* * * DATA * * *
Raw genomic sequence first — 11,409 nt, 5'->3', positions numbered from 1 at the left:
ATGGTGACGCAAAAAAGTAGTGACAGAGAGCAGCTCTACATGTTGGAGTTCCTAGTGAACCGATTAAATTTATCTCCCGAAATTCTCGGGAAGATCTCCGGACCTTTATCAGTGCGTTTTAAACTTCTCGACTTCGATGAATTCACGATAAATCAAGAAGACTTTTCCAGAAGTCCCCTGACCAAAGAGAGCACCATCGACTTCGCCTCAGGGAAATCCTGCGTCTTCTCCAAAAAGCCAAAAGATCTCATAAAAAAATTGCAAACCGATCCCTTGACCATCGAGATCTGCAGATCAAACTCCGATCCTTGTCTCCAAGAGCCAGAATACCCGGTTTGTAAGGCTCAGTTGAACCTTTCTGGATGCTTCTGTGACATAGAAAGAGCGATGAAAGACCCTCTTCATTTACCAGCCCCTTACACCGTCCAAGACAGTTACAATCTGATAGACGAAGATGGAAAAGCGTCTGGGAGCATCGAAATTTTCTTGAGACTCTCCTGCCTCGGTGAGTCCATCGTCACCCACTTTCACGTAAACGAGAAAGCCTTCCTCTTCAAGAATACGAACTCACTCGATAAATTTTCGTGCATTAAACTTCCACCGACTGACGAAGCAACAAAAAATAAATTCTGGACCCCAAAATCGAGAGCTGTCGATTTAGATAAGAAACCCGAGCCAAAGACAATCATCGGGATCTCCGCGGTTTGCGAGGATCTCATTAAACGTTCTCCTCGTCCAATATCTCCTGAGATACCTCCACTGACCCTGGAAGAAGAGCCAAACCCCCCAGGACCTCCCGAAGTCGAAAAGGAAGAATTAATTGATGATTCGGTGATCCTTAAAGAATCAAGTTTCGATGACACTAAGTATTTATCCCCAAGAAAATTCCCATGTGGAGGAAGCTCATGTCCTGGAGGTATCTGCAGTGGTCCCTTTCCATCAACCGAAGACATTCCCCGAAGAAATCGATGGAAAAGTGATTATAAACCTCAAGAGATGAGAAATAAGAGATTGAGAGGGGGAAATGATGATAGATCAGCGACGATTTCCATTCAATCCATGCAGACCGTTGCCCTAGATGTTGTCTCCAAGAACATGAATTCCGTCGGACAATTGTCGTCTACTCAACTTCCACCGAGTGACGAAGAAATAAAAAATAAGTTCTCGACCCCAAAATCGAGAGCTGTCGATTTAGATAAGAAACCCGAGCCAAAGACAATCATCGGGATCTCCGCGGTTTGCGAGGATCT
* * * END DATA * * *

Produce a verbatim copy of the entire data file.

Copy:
Raw genomic sequence first — 11,409 nt, 5'->3', positions numbered from 1 at the left:
ATGGTGACGCAAAAAAGTAGTGACAGAGAGCAGCTCTACATGTTGGAGTTCCTAGTGAACCGATTAAATTTATCTCCCGAAATTCTCGGGAAGATCTCCGGACCTTTATCAGTGCGTTTTAAACTTCTCGACTTCGATGAATTCACGATAAATCAAGAAGACTTTTCCAGAAGTCCCCTGACCAAAGAGAGCACCATCGACTTCGCCTCAGGGAAATCCTGCGTCTTCTCCAAAAAGCCAAAAGATCTCATAAAAAAATTGCAAACCGATCCCTTGACCATCGAGATCTGCAGATCAAACTCCGATCCTTGTCTCCAAGAGCCAGAATACCCGGTTTGTAAGGCTCAGTTGAACCTTTCTGGATGCTTCTGTGACATAGAAAGAGCGATGAAAGACCCTCTTCATTTACCAGCCCCTTACACCGTCCAAGACAGTTACAATCTGATAGACGAAGATGGAAAAGCGTCTGGGAGCATCGAAATTTTCTTGAGACTCTCCTGCCTCGGTGAGTCCATCGTCACCCACTTTCACGTAAACGAGAAAGCCTTCCTCTTCAAGAATACGAACTCACTCGATAAATTTTCGTGCATTAAACTTCCACCGACTGACGAAGCAACAAAAAATAAATTCTGGACCCCAAAATCGAGAGCTGTCGATTTAGATAAGAAACCCGAGCCAAAGACAATCATCGGGATCTCCGCGGTTTGCGAGGATCTCATTAAACGTTCTCCTCGTCCAATATCTCCTGAGATACCTCCACTGACCCTGGAAGAAGAGCCAAACCCCCCAGGACCTCCCGAAGTCGAAAAGGAAGAATTAATTGATGATTCGGTGATCCTTAAAGAATCAAGTTTCGATGACACTAAGTATTTATCCCCAAGAAAATTCCCATGTGGAGGAAGCTCATGTCCTGGAGGTATCTGCAGTGGTCCCTTTCCATCAACCGAAGACATTCCCCGAAGAAATCGATGGAAAAGTGATTATAAACCTCAAGAGATGAGAAATAAGAGATTGAGAGGGGGAAATGATGATAGATCAGCGACGATTTCCATTCAATCCATGCAGACCGTTGCCCTAGATGTTGTCTCCAAGAACATGAATTCCGTCGGACAATTGTCGTCTACTCAACTTCCACCGAGTGACGAAGAAATAAAAAATAAGTTCTCGACCCCAAAATCGAGAGCTGTCGATTTAGATAAGAAACCCGAGCCAAAGACAATCATCGGGATCTCCGCGGTTTGCGAGGATCT